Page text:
DURP Faculty Member’s Paper Wins Award

Jeff Brown, professor and chair of the Department of Urban and Regional Planning, has been selected to receive the Charley V. Wootan Award for Best Paper in Transportation Policy by the Transportation Research Board (TRB), the most respected transportation research body in the word. Brown will share the award with co-authors Eric Morris (Clemson) and Brian Taylor (UCLA). The paper was published in Transportation Research Record earlier this year. The authors will be recognized at the Chairman’s Luncheon at the TRB Annual Meeting in January 2017.

The paper, “Negotiating a Financial Package for Freeways: How California’s Collier–Burns Highway Act Helped Pave the Way for the Era of the American Interstate Highway” (Transportation Research Record 2552, 16-22. doi:10.3141/2552-03), examines the debates and maneuvers that led to the ultimate passage of California’s Collier-Burns Highway Act. The law created a trust fund-based finance system for the state’s highway program that served as a model for national developments a decade later. The paper examines the attitudes and actions of key stakeholders, including the members of what are sometimes referred to as the highway lobby (oil, auto, and trucking interest groups) and the responses of politicians and policymakers to interest group pressures. The decisions taken and those avoided, as well as the various compromises involved, would be repeated to a remarkable degree when Congress passed federal highway legislation in 1956 to create a Highway Trust Fund and finance the Interstate Highway System. The legacy of the California act thus continues to affect transportation and public finance across the US to the present day.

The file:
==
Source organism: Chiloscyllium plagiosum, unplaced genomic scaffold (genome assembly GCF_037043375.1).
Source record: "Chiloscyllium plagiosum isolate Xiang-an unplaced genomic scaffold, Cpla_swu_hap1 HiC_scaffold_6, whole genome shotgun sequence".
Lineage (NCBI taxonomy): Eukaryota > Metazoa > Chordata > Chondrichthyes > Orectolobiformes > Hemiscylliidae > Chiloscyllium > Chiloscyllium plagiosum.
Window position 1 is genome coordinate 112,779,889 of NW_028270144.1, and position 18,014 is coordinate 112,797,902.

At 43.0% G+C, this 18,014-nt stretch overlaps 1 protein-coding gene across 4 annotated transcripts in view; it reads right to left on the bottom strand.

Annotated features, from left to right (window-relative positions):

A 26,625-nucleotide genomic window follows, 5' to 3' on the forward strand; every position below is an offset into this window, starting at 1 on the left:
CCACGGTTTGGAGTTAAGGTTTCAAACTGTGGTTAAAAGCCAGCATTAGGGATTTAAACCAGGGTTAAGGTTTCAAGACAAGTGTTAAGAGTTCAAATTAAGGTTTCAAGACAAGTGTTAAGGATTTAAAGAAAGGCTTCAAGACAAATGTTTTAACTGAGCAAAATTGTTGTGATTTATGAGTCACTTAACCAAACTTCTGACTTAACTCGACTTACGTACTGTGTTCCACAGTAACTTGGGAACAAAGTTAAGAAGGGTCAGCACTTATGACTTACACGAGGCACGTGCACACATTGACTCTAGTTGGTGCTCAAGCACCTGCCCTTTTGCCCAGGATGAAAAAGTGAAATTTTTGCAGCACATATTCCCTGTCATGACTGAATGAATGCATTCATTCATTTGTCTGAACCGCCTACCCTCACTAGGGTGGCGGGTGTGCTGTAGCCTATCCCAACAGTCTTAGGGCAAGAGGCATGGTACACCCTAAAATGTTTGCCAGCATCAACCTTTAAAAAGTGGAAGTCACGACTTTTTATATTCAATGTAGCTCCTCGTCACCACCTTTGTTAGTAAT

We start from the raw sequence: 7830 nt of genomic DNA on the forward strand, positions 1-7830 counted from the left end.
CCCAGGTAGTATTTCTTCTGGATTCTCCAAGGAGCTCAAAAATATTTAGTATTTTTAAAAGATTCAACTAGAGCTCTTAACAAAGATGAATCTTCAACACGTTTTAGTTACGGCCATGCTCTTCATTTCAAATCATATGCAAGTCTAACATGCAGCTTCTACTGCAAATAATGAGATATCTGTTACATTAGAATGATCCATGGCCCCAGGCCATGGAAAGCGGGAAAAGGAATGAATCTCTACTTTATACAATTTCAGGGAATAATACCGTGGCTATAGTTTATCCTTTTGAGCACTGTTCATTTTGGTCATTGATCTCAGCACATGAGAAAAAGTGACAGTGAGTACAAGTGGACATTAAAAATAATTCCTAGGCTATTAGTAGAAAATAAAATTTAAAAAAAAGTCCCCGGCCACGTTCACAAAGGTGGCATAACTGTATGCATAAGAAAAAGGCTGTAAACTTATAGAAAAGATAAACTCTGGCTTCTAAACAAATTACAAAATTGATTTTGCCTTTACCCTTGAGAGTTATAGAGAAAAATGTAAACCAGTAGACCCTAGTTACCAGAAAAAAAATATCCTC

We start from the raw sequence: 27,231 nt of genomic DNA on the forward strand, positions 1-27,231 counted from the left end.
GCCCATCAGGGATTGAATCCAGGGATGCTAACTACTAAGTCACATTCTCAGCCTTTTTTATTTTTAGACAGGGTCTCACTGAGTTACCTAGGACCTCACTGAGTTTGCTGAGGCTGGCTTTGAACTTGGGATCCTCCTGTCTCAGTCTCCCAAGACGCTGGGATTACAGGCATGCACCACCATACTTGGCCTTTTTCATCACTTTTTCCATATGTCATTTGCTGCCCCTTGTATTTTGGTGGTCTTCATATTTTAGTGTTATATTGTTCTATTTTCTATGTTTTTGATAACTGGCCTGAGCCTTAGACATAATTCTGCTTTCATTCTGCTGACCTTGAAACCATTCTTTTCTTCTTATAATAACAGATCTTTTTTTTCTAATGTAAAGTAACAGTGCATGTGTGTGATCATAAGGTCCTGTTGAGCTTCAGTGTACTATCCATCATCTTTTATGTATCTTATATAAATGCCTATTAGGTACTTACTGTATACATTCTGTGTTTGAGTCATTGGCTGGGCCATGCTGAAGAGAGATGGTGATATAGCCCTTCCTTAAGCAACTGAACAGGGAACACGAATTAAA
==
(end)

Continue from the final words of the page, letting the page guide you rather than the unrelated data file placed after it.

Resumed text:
The Executive Committee of TRB has authorized annual presentation of a limited number of awards for outstanding papers published by TRB. The Charley V. Wootan Award, established in 2004, is presented for the outstanding paper in the field of policy and organization.  It honors the director of the Texas Transportation Institute, Texas A&M University System, from 1976 to 1993.  Active in TRB for many years, he served as chair of the TRB Executive Committee in 1983 and held the positions of Group and Council Chair in the Technical Activities Division. 

The mission of the Transportation Research Board is to promote innovation and progress in transportation through research.  In an objective and interdisciplinary setting, TRB facilitates the sharing of information on transportation practice and policy by researchers and practitioners, stimulates research and offers research management services that promote technical excellence, provides expert advice on transportation policy and programs, and disseminates research results broadly and encouraged their implementation. TRB is one of seven program units of the National Academies of Sciences, Engineering, and Medicine, which provides independent, objective analysis and advice to the nation and conducts other activities to solve complex problems and inform public policy decisions. The academies also encourage education and research, recognize outstanding contributions to knowledge, and increase public understanding in matters of science, engineering, and medicine.